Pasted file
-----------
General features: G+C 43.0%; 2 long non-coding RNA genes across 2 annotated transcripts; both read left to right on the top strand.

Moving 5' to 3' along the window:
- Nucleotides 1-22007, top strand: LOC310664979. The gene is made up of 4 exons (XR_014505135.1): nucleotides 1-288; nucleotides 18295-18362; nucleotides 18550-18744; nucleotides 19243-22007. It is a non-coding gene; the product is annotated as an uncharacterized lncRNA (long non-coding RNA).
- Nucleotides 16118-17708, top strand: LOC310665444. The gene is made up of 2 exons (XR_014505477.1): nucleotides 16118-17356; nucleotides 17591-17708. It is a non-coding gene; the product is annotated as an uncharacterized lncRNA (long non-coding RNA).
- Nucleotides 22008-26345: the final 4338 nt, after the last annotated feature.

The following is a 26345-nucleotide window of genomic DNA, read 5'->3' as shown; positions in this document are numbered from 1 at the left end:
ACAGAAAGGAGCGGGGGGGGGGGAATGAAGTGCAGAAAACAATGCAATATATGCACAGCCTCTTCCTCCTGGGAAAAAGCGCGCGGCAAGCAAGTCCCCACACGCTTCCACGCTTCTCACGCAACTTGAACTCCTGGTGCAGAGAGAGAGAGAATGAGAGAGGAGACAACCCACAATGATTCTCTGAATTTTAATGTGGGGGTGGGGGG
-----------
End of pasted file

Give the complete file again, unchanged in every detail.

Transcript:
General features: G+C 43.0%; 2 long non-coding RNA genes across 2 annotated transcripts; both read left to right on the top strand.

Moving 5' to 3' along the window:
- Nucleotides 1-22007, top strand: LOC310664979. The gene is made up of 4 exons (XR_014505135.1): nucleotides 1-288; nucleotides 18295-18362; nucleotides 18550-18744; nucleotides 19243-22007. It is a non-coding gene; the product is annotated as an uncharacterized lncRNA (long non-coding RNA).
- Nucleotides 16118-17708, top strand: LOC310665444. The gene is made up of 2 exons (XR_014505477.1): nucleotides 16118-17356; nucleotides 17591-17708. It is a non-coding gene; the product is annotated as an uncharacterized lncRNA (long non-coding RNA).
- Nucleotides 22008-26345: the final 4338 nt, after the last annotated feature.

The following is a 26345-nucleotide window of genomic DNA, read 5'->3' as shown; positions in this document are numbered from 1 at the left end:
ACAGAAAGGAGCGGGGGGGGGGGAATGAAGTGCAGAAAACAATGCAATATATGCACAGCCTCTTCCTCCTGGGAAAAAGCGCGCGGCAAGCAAGTCCCCACACGCTTCCACGCTTCTCACGCAACTTGAACTCCTGGTGCAGAGAGAGAGAGAATGAGAGAGGAGACAACCCACAATGATTCTCTGAATTTTAATGTGGGGGTGGGGGG